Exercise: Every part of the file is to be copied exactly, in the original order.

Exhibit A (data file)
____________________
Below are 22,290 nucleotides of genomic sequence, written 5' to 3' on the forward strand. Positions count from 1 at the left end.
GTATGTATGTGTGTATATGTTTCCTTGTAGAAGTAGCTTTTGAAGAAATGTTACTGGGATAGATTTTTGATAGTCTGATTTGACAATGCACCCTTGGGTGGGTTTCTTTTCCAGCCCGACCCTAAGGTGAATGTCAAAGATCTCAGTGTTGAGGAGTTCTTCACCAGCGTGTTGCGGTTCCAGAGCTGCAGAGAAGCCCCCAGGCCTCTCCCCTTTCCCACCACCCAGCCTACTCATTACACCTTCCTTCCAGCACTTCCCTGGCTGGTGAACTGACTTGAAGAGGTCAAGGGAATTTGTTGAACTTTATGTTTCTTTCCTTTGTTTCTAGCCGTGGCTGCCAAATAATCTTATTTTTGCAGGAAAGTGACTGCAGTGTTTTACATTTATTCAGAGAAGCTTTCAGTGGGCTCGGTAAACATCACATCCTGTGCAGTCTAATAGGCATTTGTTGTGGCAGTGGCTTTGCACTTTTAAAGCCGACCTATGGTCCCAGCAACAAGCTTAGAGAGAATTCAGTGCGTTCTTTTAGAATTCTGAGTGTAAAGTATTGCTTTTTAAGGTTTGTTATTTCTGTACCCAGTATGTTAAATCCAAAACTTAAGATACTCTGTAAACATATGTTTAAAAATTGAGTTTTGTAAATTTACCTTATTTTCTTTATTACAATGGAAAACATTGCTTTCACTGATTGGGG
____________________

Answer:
Below are 22,290 nucleotides of genomic sequence, written 5' to 3' on the forward strand. Positions count from 1 at the left end.
GTATGTATGTGTGTATATGTTTCCTTGTAGAAGTAGCTTTTGAAGAAATGTTACTGGGATAGATTTTTGATAGTCTGATTTGACAATGCACCCTTGGGTGGGTTTCTTTTCCAGCCCGACCCTAAGGTGAATGTCAAAGATCTCAGTGTTGAGGAGTTCTTCACCAGCGTGTTGCGGTTCCAGAGCTGCAGAGAAGCCCCCAGGCCTCTCCCCTTTCCCACCACCCAGCCTACTCATTACACCTTCCTTCCAGCACTTCCCTGGCTGGTGAACTGACTTGAAGAGGTCAAGGGAATTTGTTGAACTTTATGTTTCTTTCCTTTGTTTCTAGCCGTGGCTGCCAAATAATCTTATTTTTGCAGGAAAGTGACTGCAGTGTTTTACATTTATTCAGAGAAGCTTTCAGTGGGCTCGGTAAACATCACATCCTGTGCAGTCTAATAGGCATTTGTTGTGGCAGTGGCTTTGCACTTTTAAAGCCGACCTATGGTCCCAGCAACAAGCTTAGAGAGAATTCAGTGCGTTCTTTTAGAATTCTGAGTGTAAAGTATTGCTTTTTAAGGTTTGTTATTTCTGTACCCAGTATGTTAAATCCAAAACTTAAGATACTCTGTAAACATATGTTTAAAAATTGAGTTTTGTAAATTTACCTTATTTTCTTTATTACAATGGAAAACATTGCTTTCACTGATTGGGG